Saturday, April 07, 2012

This Week in Texas Methodist History April 8

Littleton Fowler Reports on Journey to General Conference  April 15, 1844

As delegates are preparing to travel to General Conference 2012 in Tampa, Florida, it is time to remember the long and arduous journeys delegates in prior years made.

Texas sent only two delegates to the 1844 General Conference which was held in New York City.  John Clark, the only southern delegate to side the northern conferences, did not return to Texas.  Littleton Fowler, one of the original missionaries, did return, but died less than two years later.  As Fowler made his way from East Texas to New York City, he wrote letters to his wife, Missouri Fowler.  That correspondence is now at Bridwell Library, Perkins School of Theology, SMU. 

The letters reveal that Fowler combined church business, family business, and shopping as he made his way north.  The route took him to Natchitoches, Louisiana,  then to New Orleans, then up the Mississippi and Ohio Rivers.  Monday, April 15, 1844, found him in Cincinnati, Ohio.  He had arrived the previous Saturday and about 2:00 p.m. took the stage for Hamilton,  about 26 miles to the north.  There he met  his mother-in-law, “Mother Symmes.”    On Sunday he preached in Hamilton and after services dined with the parents of William O’Connor, one of the Oho preachers he had recruited for Texas.  O’Connor died the previous October in Harrison County, and  Fowler was thus paying a bereavement call on the parents of his dead colleague.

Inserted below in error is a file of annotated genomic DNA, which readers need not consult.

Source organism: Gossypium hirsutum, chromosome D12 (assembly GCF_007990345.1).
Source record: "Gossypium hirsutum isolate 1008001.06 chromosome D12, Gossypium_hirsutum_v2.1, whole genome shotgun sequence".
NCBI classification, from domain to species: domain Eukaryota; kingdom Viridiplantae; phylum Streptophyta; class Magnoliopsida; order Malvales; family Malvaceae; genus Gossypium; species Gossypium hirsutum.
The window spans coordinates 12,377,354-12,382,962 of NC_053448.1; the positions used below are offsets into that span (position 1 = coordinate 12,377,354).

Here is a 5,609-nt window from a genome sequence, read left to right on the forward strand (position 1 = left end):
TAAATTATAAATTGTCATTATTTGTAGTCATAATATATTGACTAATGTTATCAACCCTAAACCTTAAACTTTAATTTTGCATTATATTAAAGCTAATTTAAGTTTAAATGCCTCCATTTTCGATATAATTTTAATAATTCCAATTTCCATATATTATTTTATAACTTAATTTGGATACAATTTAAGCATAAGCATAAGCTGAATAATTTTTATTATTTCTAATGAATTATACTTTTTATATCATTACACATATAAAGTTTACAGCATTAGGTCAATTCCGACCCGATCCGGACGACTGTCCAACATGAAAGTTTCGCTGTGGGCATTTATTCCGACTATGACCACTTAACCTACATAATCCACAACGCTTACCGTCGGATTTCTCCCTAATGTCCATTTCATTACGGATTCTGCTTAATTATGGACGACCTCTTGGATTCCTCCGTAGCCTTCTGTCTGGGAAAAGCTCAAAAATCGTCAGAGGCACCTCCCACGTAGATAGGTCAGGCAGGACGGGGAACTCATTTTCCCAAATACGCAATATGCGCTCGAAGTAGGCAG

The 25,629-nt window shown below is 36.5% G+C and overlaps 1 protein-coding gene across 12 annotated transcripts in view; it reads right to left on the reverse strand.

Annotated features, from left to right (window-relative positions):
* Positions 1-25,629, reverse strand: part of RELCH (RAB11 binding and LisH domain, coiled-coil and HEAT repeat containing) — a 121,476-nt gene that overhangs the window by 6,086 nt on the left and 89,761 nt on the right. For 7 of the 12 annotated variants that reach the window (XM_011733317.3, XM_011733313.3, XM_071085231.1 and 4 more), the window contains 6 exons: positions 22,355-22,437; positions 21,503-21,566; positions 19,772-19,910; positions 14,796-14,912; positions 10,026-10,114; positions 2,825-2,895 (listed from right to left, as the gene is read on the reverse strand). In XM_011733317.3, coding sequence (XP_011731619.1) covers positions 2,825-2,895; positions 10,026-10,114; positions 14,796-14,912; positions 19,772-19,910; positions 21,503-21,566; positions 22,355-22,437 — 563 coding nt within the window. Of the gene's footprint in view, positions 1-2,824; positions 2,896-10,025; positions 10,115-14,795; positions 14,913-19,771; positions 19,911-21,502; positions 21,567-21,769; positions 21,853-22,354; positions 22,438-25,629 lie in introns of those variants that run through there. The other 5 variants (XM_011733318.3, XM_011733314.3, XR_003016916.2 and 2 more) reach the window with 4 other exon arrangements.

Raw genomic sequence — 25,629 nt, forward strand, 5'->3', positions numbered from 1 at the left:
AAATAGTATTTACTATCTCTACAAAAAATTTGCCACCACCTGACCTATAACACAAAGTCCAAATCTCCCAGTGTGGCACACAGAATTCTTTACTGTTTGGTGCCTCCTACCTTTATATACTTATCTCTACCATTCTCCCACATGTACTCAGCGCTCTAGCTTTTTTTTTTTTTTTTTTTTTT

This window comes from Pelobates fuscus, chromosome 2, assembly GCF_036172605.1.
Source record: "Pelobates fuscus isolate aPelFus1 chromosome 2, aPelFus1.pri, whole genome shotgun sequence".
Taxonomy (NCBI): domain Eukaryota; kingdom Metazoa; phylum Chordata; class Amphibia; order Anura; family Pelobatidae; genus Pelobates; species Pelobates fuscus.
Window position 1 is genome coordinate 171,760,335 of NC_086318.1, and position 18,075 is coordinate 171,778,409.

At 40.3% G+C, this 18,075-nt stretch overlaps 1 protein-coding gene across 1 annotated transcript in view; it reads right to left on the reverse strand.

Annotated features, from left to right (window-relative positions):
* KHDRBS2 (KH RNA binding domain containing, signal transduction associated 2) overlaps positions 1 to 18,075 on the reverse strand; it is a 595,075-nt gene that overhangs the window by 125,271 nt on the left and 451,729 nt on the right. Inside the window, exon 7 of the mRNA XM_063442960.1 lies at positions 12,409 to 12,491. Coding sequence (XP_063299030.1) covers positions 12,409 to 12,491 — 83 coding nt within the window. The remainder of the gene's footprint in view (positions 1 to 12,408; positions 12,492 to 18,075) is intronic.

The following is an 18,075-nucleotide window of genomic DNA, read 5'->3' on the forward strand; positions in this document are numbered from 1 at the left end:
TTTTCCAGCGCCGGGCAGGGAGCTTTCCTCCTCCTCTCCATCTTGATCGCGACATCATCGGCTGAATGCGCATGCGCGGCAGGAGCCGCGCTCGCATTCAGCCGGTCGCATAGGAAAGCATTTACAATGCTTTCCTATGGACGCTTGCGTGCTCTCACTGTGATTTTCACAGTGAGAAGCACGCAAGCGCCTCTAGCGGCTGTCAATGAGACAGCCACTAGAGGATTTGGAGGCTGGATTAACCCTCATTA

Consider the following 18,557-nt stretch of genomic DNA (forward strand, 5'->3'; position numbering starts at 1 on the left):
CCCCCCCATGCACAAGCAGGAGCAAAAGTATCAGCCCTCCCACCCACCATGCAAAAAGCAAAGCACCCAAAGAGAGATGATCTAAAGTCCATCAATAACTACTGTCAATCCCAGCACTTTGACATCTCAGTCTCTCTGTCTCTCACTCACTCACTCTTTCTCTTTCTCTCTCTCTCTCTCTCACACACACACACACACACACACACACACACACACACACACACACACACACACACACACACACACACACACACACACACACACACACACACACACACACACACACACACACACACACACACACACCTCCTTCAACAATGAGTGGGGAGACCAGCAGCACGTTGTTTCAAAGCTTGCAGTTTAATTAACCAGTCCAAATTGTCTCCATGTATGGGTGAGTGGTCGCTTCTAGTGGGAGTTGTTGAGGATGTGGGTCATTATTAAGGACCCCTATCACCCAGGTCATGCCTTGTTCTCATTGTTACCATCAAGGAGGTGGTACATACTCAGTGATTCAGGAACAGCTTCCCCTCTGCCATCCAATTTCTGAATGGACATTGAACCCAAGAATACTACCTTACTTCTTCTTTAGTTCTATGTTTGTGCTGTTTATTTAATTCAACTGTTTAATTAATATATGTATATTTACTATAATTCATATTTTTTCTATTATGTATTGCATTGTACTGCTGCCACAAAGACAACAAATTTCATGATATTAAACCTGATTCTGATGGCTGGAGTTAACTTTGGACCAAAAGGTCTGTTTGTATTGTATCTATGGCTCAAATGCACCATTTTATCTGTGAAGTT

On Monday Fowler bought six barrels of flour, two for him and four for Daniel and Jane Poe.  Getting flour from Cincinnati to East Texas in 1844 was no easy task.   Purchasers such as Fowler depended upon consignment merchants.  In this case, two intermediaries had to be employed, one in New Orleans and one in Natchitoches.   Presumably Fowler would pick the flour up at Natchitoches on his return trip.  Daniel and Jane Poe would die before their shipment of flour could make it to San Augustine. 

Littleton Fowler informed Missouri that he would continue his trip to either Wheeling or Pittsburgh by water and then strike overland to Washington, D.C., on his way to New York City.  By this point in his journey Fowler was in familiar territory with old friends.  He had served in the Kentucky Conference before coming to Texas and delegates from Ohio and Kentucky were travelling the same route.  He thus looked forward to travelling with amiable companions.   

When they got to General Conference, they may have wished for more amiability.  The conference was consumed with the question of slavery.  The result was the eventual creation of the Methodist Episcopal Church South, a division that would last until 1939.  


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